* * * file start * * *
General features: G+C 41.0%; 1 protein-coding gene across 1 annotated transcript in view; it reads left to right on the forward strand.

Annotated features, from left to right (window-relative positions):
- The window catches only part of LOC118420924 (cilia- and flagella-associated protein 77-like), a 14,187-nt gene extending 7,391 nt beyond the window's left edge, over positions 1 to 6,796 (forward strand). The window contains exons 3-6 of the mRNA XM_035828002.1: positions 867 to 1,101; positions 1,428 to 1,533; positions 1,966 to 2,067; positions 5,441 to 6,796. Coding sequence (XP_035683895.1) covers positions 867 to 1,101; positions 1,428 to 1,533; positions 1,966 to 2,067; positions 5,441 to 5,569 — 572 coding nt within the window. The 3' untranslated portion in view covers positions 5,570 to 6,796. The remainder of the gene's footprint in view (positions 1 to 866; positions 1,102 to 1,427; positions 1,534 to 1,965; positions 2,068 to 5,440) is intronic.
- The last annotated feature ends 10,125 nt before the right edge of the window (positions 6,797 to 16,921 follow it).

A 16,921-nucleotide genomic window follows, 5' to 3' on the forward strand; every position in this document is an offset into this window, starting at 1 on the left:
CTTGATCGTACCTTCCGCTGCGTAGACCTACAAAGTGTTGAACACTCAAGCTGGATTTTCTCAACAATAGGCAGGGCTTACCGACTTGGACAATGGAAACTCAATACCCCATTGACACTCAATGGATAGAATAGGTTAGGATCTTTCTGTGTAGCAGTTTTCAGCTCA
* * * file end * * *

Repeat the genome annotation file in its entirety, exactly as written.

General features: G+C 41.0%; 1 protein-coding gene across 1 annotated transcript in view; it reads left to right on the forward strand.

Annotated features, from left to right (window-relative positions):
- The window catches only part of LOC118420924 (cilia- and flagella-associated protein 77-like), a 14,187-nt gene extending 7,391 nt beyond the window's left edge, over positions 1 to 6,796 (forward strand). The window contains exons 3-6 of the mRNA XM_035828002.1: positions 867 to 1,101; positions 1,428 to 1,533; positions 1,966 to 2,067; positions 5,441 to 6,796. Coding sequence (XP_035683895.1) covers positions 867 to 1,101; positions 1,428 to 1,533; positions 1,966 to 2,067; positions 5,441 to 5,569 — 572 coding nt within the window. The 3' untranslated portion in view covers positions 5,570 to 6,796. The remainder of the gene's footprint in view (positions 1 to 866; positions 1,102 to 1,427; positions 1,534 to 1,965; positions 2,068 to 5,440) is intronic.
- The last annotated feature ends 10,125 nt before the right edge of the window (positions 6,797 to 16,921 follow it).

A 16,921-nucleotide genomic window follows, 5' to 3' on the forward strand; every position in this document is an offset into this window, starting at 1 on the left:
CTTGATCGTACCTTCCGCTGCGTAGACCTACAAAGTGTTGAACACTCAAGCTGGATTTTCTCAACAATAGGCAGGGCTTACCGACTTGGACAATGGAAACTCAATACCCCATTGACACTCAATGGATAGAATAGGTTAGGATCTTTCTGTGTAGCAGTTTTCAGCTCA